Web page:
The doubtful men deliberated publicly and privately as to what they were to do. To return to the places they had left seemed hard, even impossible, for, when our men had left, the enemy saw that what they desired had been accomplished. They had entered those places more strongly than before and bad barricaded the roads by which our men had earlier entered. they had blocked them by piling up beams and large rocks and had sent in an immense company of archers who made access impossible. To attack the city from the area where the camps were now located would, on the other hand, involve delay; but the lack of food supplies would not allow a long respite. The pilgrim princes consulted one another. Seeing the manifest discomfort of the men whose spiritual care and whose Crusade had been confided to them and knowing that they could make no headway, they decided to return, despising the false pretenses of the men who had betrayed them.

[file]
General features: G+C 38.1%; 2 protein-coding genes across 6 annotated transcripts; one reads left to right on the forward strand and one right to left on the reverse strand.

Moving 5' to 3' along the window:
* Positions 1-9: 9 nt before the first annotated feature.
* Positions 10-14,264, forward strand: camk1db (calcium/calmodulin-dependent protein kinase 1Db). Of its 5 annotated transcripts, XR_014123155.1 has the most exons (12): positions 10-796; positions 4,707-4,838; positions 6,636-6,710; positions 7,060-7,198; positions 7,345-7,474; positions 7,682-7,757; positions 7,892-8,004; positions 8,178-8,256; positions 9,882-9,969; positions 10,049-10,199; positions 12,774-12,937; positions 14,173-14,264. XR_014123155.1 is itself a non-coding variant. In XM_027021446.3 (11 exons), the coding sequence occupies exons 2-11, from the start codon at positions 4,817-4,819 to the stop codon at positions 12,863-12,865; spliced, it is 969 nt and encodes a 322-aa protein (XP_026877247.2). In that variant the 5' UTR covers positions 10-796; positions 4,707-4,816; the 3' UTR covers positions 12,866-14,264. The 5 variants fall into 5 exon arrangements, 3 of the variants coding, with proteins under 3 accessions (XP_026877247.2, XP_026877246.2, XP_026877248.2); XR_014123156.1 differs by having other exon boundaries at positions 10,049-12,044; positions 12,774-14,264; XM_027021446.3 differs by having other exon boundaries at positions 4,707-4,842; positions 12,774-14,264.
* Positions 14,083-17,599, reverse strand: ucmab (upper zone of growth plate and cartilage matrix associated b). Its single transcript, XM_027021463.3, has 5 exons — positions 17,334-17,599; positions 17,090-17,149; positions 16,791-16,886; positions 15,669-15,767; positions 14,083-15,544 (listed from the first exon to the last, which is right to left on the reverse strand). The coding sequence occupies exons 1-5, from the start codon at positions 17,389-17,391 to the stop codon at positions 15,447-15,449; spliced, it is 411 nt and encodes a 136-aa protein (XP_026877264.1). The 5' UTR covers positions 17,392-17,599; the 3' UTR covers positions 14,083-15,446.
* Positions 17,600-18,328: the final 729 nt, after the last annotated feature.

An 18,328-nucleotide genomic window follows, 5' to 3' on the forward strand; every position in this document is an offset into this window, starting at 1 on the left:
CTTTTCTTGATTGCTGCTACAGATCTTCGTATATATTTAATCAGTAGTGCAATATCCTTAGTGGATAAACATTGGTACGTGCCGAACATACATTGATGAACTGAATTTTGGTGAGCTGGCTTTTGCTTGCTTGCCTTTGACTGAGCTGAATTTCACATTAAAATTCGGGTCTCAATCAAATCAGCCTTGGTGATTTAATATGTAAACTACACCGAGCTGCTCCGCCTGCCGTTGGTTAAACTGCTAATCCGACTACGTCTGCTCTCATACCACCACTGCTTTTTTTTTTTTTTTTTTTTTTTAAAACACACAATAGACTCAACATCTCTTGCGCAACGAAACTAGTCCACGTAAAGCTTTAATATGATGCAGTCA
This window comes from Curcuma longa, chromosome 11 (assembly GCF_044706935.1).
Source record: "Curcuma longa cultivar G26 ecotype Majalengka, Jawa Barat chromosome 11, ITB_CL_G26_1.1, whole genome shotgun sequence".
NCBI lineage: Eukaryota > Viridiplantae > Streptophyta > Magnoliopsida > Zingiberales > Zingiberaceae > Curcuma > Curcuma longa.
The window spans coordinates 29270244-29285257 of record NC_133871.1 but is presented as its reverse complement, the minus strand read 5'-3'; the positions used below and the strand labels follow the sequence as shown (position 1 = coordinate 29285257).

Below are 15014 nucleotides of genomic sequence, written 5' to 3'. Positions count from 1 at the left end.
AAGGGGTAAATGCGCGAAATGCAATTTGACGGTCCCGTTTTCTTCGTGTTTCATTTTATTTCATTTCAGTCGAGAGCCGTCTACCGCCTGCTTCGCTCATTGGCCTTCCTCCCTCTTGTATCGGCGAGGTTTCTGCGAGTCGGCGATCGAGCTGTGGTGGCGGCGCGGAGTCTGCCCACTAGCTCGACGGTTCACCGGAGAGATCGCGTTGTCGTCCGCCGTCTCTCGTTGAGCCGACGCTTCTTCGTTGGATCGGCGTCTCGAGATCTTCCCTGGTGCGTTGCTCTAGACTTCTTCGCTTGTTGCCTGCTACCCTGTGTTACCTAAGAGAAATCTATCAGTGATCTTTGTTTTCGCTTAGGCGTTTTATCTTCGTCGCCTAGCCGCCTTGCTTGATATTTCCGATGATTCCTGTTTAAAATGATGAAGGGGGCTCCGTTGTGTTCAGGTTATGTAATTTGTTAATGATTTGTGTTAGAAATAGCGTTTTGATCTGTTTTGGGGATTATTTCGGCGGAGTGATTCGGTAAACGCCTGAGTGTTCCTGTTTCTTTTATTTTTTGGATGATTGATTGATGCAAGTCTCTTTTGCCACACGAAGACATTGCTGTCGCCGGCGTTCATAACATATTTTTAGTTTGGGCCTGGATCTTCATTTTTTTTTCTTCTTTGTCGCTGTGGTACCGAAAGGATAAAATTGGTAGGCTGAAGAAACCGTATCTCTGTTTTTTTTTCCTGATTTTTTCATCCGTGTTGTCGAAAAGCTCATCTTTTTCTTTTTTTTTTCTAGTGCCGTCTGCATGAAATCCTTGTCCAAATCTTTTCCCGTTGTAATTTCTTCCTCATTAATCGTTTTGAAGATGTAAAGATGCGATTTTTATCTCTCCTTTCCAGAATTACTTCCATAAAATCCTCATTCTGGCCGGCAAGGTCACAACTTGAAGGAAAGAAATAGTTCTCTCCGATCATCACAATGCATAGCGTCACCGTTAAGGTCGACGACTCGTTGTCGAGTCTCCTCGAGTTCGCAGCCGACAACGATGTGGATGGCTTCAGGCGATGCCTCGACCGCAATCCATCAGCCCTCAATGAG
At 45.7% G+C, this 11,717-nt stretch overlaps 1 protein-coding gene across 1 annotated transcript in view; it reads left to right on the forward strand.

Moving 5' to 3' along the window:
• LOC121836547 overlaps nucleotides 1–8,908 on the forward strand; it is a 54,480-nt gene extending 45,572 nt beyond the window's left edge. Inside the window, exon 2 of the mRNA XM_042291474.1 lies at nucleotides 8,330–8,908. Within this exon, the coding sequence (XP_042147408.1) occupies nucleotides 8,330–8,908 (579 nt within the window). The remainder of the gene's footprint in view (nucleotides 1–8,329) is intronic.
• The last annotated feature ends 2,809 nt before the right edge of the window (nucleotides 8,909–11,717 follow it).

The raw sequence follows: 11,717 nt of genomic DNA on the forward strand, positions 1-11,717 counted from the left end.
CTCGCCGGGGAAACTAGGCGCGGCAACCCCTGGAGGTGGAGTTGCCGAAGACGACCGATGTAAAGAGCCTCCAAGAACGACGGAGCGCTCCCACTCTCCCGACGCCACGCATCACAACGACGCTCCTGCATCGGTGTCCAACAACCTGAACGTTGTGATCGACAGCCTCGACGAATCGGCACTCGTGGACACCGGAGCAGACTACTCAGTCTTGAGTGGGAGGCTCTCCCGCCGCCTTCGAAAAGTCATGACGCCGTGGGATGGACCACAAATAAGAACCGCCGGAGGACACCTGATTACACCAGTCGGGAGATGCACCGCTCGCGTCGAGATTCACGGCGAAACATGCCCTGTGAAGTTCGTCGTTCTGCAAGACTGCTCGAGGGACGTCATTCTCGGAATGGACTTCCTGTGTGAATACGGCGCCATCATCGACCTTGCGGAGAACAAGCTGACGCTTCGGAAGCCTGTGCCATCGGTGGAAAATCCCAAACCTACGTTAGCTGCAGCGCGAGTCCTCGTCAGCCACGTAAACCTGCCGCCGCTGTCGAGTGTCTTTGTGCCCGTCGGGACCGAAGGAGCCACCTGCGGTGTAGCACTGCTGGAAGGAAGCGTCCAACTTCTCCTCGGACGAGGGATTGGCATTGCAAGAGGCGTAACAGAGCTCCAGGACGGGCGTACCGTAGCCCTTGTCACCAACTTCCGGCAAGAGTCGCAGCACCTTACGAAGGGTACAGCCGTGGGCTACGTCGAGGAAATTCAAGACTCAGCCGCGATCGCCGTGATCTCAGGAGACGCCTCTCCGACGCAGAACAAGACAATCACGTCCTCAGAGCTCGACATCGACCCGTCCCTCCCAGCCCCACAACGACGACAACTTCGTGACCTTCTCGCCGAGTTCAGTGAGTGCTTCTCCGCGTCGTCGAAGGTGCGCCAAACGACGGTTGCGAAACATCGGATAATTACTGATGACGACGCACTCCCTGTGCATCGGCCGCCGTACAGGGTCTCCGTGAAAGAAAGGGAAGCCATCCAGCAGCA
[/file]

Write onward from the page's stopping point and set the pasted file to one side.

Thus a company of kings and princes such as we have not read of through all the ages had gathered and, for our sins, had been forced to return, covered with shame and disgrace, with their mission unfulfilled. They returned to the kingdom by the same route over which they had come. Henceforth, so long as they remained in the East, they regarded the ways of our princes with suspicion. With good reason they turned down all their wicked plans and henceforth the leaders of the Crusade were lukewarm in the service of the Kingdom. Even after they had returned to their own lands they constantly remembered the injuries they had suffered and detested our princes as wicked men. Nor were they alone affected. For they also caused others who had not been there to neglect the care of the kingdom, so that henceforth those who undertook the pilgrimages were fewer and less fervent. Even today those who come are careful lest they fall into a trap and they strive to return home as soon as possible.